One of the TOD option’s chief advantages—its simplicity—can also be one of its disadvantages, depending on one’s circumstances. If you have a complicated estate plan or would like to use your assets in a particular way after your death, the TOD option may not be best for you.
Suppose that Sandra wants her investment assets to be used exclusively to pay for the education expenses of her surviving nieces and nephews—and only when they have achieved a certain goal (college graduation, for example). In that case, the TOD option would not work well; Sandra’s investment account would pass directly to her nieces and nephews upon her death with no strings attached.
Similarly, someone with children from different marriages, or a child with special needs, may be better off leaving assets in trust, with carefully laid plans for supervision and distribution.
Furthermore, “You do not want to name minor children as your beneficiaries” because such a move could be complicated by issues involving guardianship, Summerlin said. A TOD registration is “not the best solution for minors, but a very good solution for adult loved ones,” he said.
Death and Taxes
Another point to remember is estate expenses and liquidity. For example, will there be enough assets to cover estate taxes?
The TOD account’s underlying assets will be counted for purposes of any federal estate tax and state death tax that may apply. In general, the point at which the federal estate tax kicks in—known as the threshold, or exemption amount—is set at $5.43 million for 2015, so many estates will not be affected by the tax. Still, several states have their own estate taxes, some with thresholds far below the federal one.
The lesson: in the event you decide to use TOD registration, you should also plan to set aside enough cash to pay any tax that may be due, as well as funeral and other such expenses.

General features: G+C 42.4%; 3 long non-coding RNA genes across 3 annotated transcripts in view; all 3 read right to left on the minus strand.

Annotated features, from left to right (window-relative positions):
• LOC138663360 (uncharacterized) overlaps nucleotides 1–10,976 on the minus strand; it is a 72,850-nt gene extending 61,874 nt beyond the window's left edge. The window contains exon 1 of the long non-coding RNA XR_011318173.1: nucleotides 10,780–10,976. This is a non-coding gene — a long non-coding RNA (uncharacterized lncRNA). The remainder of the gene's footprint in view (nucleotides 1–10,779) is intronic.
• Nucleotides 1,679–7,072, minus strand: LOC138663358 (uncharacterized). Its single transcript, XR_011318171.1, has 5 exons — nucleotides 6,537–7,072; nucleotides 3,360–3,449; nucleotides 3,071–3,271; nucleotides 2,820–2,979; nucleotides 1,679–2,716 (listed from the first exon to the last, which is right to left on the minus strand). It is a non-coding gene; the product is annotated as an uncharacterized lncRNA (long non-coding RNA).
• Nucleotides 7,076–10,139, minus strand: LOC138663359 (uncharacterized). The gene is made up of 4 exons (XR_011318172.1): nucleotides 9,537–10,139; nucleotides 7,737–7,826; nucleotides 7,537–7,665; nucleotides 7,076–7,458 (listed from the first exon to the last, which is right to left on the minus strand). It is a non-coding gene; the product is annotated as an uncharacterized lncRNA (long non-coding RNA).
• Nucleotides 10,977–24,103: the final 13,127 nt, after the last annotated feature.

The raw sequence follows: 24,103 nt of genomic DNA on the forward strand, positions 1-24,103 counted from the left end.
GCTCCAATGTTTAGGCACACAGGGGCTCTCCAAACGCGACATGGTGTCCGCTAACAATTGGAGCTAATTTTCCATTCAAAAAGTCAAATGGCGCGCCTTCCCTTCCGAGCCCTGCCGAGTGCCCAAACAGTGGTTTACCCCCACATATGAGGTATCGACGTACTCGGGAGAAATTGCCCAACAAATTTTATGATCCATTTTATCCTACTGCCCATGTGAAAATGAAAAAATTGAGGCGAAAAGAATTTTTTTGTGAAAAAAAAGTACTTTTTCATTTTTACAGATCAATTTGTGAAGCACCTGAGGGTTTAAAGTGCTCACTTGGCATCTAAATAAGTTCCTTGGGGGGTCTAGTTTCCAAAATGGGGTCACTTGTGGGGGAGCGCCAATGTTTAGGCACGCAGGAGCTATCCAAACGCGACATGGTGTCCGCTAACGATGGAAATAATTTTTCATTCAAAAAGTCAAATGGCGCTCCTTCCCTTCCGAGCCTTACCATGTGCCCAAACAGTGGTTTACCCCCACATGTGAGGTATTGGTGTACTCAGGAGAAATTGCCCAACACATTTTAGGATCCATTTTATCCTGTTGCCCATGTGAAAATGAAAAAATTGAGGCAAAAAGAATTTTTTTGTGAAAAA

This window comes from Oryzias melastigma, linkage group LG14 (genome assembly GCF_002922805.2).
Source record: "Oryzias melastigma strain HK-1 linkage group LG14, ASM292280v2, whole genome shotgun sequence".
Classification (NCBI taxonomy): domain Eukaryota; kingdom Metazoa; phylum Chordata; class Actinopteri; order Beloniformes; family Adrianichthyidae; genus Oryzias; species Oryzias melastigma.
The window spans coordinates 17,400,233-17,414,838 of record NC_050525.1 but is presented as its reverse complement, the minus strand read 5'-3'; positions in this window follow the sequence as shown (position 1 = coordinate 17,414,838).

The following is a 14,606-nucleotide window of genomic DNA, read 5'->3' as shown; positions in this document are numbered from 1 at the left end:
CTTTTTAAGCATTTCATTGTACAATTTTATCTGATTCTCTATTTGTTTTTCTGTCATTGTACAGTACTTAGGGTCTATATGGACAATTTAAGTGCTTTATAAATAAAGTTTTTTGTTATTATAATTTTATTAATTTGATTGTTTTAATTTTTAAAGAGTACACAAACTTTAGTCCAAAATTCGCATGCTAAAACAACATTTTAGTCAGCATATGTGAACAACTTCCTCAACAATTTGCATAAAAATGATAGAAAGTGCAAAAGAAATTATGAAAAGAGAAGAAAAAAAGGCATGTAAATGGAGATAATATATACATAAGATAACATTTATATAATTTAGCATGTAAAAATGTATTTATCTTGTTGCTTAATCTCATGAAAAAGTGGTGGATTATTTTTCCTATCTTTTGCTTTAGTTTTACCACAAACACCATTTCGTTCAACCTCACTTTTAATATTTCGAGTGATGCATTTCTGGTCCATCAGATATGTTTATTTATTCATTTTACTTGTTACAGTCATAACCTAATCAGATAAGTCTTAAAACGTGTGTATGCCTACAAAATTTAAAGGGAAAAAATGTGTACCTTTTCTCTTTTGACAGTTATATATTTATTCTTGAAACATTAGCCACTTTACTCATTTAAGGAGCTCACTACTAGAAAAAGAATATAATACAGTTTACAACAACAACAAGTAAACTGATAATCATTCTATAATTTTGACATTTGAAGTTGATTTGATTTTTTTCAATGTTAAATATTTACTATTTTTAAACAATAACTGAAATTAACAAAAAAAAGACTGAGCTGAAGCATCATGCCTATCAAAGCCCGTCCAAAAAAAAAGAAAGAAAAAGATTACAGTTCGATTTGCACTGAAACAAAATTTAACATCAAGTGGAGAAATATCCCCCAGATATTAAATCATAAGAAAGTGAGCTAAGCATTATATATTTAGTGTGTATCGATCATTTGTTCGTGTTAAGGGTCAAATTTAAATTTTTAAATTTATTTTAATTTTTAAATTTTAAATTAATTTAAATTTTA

TOD registration is not a substitute for careful and effective estate planning, which is especially important for people with larger estates and complex financial and family situations.
Broadly speaking, estate planning means “getting everything in order” in advance, Mazze said. It may include establishing a will; drafting instructions for your care should you become incapacitated before you die; arranging for a guardianship for minor children; and planning for those with special needs, for example. Estate planning is also important “because it gives an individual as well as a family…an idea of what property exists and where that property is located,” Mazze said.
As part of the estate planning process, perform a checkup at least annually or when there is a major life event, such as a death in the family or a divorce, to make sure that the beneficiary form is current and that the account with a TOD registration still fits with your plan, Denise said. “If they’re not correct, your wishes at death may not be fulfilled,” she said.
As Summerlin noted, “Regardless of what the last will and testament stipulates, beneficiaries named in the TOD trump what the will says.” So make sure in advance that the two do not conflict.
Because one’s estate may be complicated, and because the process of estate planning can itself be complex, “you should get professional help” before making decisions, Mazze said.